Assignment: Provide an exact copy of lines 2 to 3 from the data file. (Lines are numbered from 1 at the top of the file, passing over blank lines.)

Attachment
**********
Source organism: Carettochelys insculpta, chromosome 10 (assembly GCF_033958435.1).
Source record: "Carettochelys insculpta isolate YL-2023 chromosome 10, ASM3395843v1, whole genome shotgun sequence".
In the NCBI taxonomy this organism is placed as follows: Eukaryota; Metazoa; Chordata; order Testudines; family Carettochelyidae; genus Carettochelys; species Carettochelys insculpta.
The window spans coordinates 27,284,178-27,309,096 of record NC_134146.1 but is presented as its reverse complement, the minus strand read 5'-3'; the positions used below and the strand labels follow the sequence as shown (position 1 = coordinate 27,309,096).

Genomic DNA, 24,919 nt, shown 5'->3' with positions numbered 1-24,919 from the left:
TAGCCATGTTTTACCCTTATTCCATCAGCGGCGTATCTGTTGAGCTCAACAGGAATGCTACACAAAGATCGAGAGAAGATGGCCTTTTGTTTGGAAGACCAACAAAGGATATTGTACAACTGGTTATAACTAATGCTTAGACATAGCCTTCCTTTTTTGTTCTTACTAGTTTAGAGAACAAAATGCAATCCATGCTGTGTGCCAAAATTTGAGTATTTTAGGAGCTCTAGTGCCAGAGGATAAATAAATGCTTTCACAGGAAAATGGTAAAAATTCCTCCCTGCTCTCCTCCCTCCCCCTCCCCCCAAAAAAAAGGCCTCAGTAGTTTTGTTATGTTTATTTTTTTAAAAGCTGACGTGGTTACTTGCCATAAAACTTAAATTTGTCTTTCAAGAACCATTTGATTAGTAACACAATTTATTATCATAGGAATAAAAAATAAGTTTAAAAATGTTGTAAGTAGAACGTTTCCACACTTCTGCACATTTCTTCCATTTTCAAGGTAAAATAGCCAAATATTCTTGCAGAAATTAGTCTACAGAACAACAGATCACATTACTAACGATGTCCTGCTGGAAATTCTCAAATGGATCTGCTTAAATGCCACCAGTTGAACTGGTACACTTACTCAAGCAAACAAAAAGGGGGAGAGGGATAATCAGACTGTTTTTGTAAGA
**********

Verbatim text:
Source record: "Carettochelys insculpta isolate YL-2023 chromosome 10, ASM3395843v1, whole genome shotgun sequence".
In the NCBI taxonomy this organism is placed as follows: Eukaryota; Metazoa; Chordata; order Testudines; family Carettochelyidae; genus Carettochelys; species Carettochelys insculpta.